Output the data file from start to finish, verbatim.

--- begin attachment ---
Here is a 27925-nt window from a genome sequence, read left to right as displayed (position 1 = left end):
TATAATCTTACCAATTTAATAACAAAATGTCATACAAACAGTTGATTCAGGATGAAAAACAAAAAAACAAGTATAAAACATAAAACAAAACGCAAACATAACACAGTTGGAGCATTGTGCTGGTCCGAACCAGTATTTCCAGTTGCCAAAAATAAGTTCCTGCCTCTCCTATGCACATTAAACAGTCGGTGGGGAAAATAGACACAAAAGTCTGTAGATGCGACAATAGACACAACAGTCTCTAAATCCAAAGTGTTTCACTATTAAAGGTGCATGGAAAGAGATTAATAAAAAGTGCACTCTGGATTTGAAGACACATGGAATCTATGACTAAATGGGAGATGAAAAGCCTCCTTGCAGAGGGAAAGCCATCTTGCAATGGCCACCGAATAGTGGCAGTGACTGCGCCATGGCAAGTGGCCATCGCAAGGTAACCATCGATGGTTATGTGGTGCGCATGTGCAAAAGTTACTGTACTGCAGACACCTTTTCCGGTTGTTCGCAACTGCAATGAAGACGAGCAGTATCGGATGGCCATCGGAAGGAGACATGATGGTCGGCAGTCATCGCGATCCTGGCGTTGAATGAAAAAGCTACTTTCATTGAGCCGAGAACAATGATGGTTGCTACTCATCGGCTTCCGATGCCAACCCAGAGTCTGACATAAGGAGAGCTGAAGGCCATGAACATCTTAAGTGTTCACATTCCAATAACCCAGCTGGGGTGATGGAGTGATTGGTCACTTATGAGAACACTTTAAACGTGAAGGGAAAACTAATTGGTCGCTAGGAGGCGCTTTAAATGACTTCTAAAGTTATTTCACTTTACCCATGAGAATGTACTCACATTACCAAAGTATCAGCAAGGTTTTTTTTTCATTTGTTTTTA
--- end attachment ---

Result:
Here is a 27925-nt window from a genome sequence, read left to right as displayed (position 1 = left end):
TATAATCTTACCAATTTAATAACAAAATGTCATACAAACAGTTGATTCAGGATGAAAAACAAAAAAACAAGTATAAAACATAAAACAAAACGCAAACATAACACAGTTGGAGCATTGTGCTGGTCCGAACCAGTATTTCCAGTTGCCAAAAATAAGTTCCTGCCTCTCCTATGCACATTAAACAGTCGGTGGGGAAAATAGACACAAAAGTCTGTAGATGCGACAATAGACACAACAGTCTCTAAATCCAAAGTGTTTCACTATTAAAGGTGCATGGAAAGAGATTAATAAAAAGTGCACTCTGGATTTGAAGACACATGGAATCTATGACTAAATGGGAGATGAAAAGCCTCCTTGCAGAGGGAAAGCCATCTTGCAATGGCCACCGAATAGTGGCAGTGACTGCGCCATGGCAAGTGGCCATCGCAAGGTAACCATCGATGGTTATGTGGTGCGCATGTGCAAAAGTTACTGTACTGCAGACACCTTTTCCGGTTGTTCGCAACTGCAATGAAGACGAGCAGTATCGGATGGCCATCGGAAGGAGACATGATGGTCGGCAGTCATCGCGATCCTGGCGTTGAATGAAAAAGCTACTTTCATTGAGCCGAGAACAATGATGGTTGCTACTCATCGGCTTCCGATGCCAACCCAGAGTCTGACATAAGGAGAGCTGAAGGCCATGAACATCTTAAGTGTTCACATTCCAATAACCCAGCTGGGGTGATGGAGTGATTGGTCACTTATGAGAACACTTTAAACGTGAAGGGAAAACTAATTGGTCGCTAGGAGGCGCTTTAAATGACTTCTAAAGTTATTTCACTTTACCCATGAGAATGTACTCACATTACCAAAGTATCAGCAAGGTTTTTTTTTCATTTGTTTTTA